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Best Space Photos of the Week - Aug. 27, 2011

The Eyes of Virgo, The Swirling Eye of Irene and the Blue Tail of a Pulsar

NOAA

This week we watched the eye of Hurricane Irene, found a blue-tailed pulsar and clouds so thick they glow green. Check out the most amazing space photos of the week.

Postcards From Mars: NASA Rover Snaps New Photos of Huge Crater

NASA/JPL-Caltech/Cornell/ASU

NASA's Opportunity rover is beaming home snapshots from the ultimate Martian Mars vista: the rim of a vast crater on the Red Planet. [Full Story]

Striking Photo Looks Into the 'Eyes' of Cosmic Virgin

ESO/Gems project

ESO’s Very Large Telescope has taken a striking image of a beautiful yet peculiar pair of galaxies nicknamed The Eyes in constellation Virgo (the Virgin). [Full Story]

Eye of Hurricane Irene Spotted from Space

NOAA

The eye of Hurricane Irene, at the time a major storm with 115 mph (185 kph) winds, was spotted by infrared satellite sensors as the storm swirled over the Bahamas Wednesday (Aug. 24). [Full Story]

Hurricane Irene Looks 'Terrifying' From Space, Astronaut Says

NASA via Ron Garan/@Astro_Ron

NASA astronaut Mike Fossum said that Hurricane Irene, like all hurricanes, looks "terrifying from above," and its evolution into a major storm this week has been unmistakable from his vantage point in orbit. [Full Story]

Milky Way's Baby Stars Linked to Stellar Growth Spurt

N. Matsunaga

Star formation in the center of the Milky Way underwent a growth spurt approximately 25 million years ago. After a slow period, the mass of baby stars that were created more than tripled, according to a new study. [Full Story]

Closest Supernova in 25 Years Is a 'Cosmic Classic,' Astronomers Say

Peter Nugent and the Palomar Transient Factory

Astronomers have spotted the closest supernova in a generation — and in a week or so, stargazers with a good pair of binoculars might be able to see it, too. [Full Story]

Twist My Arm

ESA/Hubble & NASA

Something unexplained has warped barred spiral galaxy NGC 2146 so severely that an immense arm now lies directly in front of the center of the galaxy, as seen in this Hubble Space Telescope image. To pull this structure out of its natural shape and twist it up to 45 degrees would require colossal forces. Researchers surmise that a neighboring galaxy gravitationally perturbs it and distorts the orbits of many of NGC 2146's stars. This scenario may represent the end stages of a process occurring for tens of millions of years. NCG 2146 also undergoes intense bouts of star formation, to such an extent that astronomers refer to it as a starburst galaxy.[View all images]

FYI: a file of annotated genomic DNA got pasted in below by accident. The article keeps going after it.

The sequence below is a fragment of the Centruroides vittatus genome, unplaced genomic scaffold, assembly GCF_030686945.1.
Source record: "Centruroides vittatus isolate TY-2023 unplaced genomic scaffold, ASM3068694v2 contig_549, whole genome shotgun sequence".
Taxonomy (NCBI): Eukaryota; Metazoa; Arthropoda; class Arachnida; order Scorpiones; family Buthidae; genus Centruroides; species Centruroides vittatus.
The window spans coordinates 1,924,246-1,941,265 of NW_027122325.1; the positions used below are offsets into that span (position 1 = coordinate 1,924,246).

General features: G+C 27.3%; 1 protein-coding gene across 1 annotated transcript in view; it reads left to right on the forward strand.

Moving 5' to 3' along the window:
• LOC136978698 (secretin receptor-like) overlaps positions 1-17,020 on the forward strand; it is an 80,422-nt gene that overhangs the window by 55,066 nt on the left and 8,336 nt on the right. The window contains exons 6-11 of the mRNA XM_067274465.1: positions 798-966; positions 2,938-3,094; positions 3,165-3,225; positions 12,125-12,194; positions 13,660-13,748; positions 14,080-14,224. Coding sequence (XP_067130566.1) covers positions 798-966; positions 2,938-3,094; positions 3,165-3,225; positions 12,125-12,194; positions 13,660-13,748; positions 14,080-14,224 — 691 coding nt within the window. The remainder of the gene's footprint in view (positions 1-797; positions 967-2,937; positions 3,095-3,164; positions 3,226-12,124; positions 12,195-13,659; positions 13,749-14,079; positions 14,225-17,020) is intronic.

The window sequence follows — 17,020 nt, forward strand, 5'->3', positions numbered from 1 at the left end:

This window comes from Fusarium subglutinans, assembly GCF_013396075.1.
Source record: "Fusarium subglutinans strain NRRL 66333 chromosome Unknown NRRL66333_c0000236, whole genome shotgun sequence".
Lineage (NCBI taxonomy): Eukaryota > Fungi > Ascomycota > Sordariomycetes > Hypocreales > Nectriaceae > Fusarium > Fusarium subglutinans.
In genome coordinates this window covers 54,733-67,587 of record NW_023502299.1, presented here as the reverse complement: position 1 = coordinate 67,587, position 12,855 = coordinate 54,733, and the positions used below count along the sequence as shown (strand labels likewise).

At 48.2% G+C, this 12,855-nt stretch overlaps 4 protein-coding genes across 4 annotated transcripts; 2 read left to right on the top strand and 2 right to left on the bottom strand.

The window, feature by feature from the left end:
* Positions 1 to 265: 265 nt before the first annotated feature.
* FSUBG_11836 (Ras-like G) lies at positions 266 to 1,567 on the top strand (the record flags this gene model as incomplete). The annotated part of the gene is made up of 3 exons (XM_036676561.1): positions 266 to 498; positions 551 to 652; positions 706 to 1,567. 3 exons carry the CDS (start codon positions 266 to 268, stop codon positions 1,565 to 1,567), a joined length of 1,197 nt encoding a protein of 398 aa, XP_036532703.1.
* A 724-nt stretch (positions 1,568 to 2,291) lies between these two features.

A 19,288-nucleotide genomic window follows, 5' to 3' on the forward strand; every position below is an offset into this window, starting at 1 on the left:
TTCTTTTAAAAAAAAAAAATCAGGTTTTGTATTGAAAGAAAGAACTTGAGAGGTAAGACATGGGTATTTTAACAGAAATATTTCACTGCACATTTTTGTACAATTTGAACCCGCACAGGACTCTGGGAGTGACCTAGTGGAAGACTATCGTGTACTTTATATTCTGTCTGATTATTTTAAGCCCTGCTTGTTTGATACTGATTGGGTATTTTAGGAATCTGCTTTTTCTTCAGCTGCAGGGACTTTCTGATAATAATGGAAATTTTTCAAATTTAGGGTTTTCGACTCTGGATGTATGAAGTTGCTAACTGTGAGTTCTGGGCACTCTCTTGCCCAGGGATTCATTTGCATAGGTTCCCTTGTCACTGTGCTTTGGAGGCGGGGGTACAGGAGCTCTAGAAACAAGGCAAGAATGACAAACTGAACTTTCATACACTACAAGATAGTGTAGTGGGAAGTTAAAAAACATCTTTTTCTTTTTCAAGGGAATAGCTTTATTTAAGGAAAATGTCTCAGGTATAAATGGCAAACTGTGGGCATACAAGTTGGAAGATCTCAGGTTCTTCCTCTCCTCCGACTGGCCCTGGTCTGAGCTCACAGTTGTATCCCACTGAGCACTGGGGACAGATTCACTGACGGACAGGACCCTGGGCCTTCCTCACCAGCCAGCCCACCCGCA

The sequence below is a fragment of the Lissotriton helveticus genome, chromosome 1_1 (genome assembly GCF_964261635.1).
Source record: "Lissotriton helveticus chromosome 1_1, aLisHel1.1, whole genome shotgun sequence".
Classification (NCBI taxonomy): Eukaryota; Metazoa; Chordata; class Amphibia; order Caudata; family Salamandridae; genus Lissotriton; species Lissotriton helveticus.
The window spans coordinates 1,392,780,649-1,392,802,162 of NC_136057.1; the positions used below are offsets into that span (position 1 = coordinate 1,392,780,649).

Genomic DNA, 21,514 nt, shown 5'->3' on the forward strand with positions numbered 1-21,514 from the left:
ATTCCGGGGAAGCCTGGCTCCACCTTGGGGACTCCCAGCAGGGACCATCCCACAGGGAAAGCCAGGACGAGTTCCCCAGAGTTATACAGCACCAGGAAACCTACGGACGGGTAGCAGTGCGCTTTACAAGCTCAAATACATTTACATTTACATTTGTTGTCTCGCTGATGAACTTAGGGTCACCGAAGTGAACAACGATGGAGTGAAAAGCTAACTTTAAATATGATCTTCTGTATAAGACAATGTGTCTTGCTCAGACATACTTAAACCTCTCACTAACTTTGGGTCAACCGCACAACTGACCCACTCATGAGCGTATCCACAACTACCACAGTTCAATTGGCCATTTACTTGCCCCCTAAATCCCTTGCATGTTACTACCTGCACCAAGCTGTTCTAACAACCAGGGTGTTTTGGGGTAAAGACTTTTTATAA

Clearer View

ESA/Hubble & NASA

The NASA/ESA Hubble Space Telescope has used its powerful optics to separate the globular cluster NGC 6401 into its constituent stars. NGC 6401 lies within the constellation of Ophiuchus (The Serpent Bearer). The globular cluster's faintness requires a telescope and some observational experience to see it. Globular clusters contain very rich, and generally spherical, collections of stars, hence the name. They orbit the cores of galaxies, with the force of gravity also keeping the stars bound as a group. There are around 160 globular clusters associated with our Milky Way, of which NGC 6401 is one. These objects are very old, containing some of the most ancient stars known. However, there are many mysteries surrounding them, with the origin of globular clusters and their role within galaxy evolution still not completely understood. [View all images]

Blue Tailed Pulsar?

X-ray: NASA/CXC/IUSS/A.De Luca et al; Optical: DSS

This pulsar, known as PSR J0357+3205 (or PSR J0357 for short), appears to have a long, bright X-ray tail streaming away from it. This composite image shows Chandra X-ray Observatory data in blue and Digitized Sky Survey data in yellow. The pulsar actually lies at the upper right end of the tail. The two bright sources near the lower left end of the tail are both thought to be unrelated background objects located outside our galaxy. Several unexplained characteristics of this tail suggest it is not entirely explained by the pulsar's existence. [View all images]

In the Dark Places

NASA/JPL-Caltech/UCLA

This infrared image from NASA’s Wide-field Infrared Survey Explorer (WISE), shows that some clouds are so cool and thick that even infrared can’t penetrate them. The clouds colored green, yellow and red are only seen in infrared. However, the black areas in this image — called infrared dark clouds (IRDCs) — are exceptionally cold, dense cloud cores seen in silhouette against the bright diffuse infrared glow of the plane of the Milky Way. The density in these clouds is high enough to lead to the formation of new stars and planets. [View all images]

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